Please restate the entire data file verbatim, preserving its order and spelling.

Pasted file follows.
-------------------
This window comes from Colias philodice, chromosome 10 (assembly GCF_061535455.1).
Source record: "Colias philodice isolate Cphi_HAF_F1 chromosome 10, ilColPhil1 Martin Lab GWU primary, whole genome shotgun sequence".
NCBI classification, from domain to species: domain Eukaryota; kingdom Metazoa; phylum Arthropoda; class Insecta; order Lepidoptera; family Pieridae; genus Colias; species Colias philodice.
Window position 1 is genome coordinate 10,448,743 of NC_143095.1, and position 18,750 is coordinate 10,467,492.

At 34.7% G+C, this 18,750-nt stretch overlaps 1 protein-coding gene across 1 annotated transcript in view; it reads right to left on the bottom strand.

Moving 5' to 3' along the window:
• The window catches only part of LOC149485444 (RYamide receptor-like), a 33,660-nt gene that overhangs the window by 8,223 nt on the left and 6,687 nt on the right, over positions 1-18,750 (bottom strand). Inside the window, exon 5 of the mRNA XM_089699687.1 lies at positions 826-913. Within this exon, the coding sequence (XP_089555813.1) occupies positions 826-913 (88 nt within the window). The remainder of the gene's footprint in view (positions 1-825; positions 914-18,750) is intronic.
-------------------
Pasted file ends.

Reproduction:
This window comes from Colias philodice, chromosome 10 (assembly GCF_061535455.1).
Source record: "Colias philodice isolate Cphi_HAF_F1 chromosome 10, ilColPhil1 Martin Lab GWU primary, whole genome shotgun sequence".
NCBI classification, from domain to species: domain Eukaryota; kingdom Metazoa; phylum Arthropoda; class Insecta; order Lepidoptera; family Pieridae; genus Colias; species Colias philodice.
Window position 1 is genome coordinate 10,448,743 of NC_143095.1, and position 18,750 is coordinate 10,467,492.

At 34.7% G+C, this 18,750-nt stretch overlaps 1 protein-coding gene across 1 annotated transcript in view; it reads right to left on the bottom strand.

Moving 5' to 3' along the window:
• The window catches only part of LOC149485444 (RYamide receptor-like), a 33,660-nt gene that overhangs the window by 8,223 nt on the left and 6,687 nt on the right, over positions 1-18,750 (bottom strand). Inside the window, exon 5 of the mRNA XM_089699687.1 lies at positions 826-913. Within this exon, the coding sequence (XP_089555813.1) occupies positions 826-913 (88 nt within the window). The remainder of the gene's footprint in view (positions 1-825; positions 914-18,750) is intronic.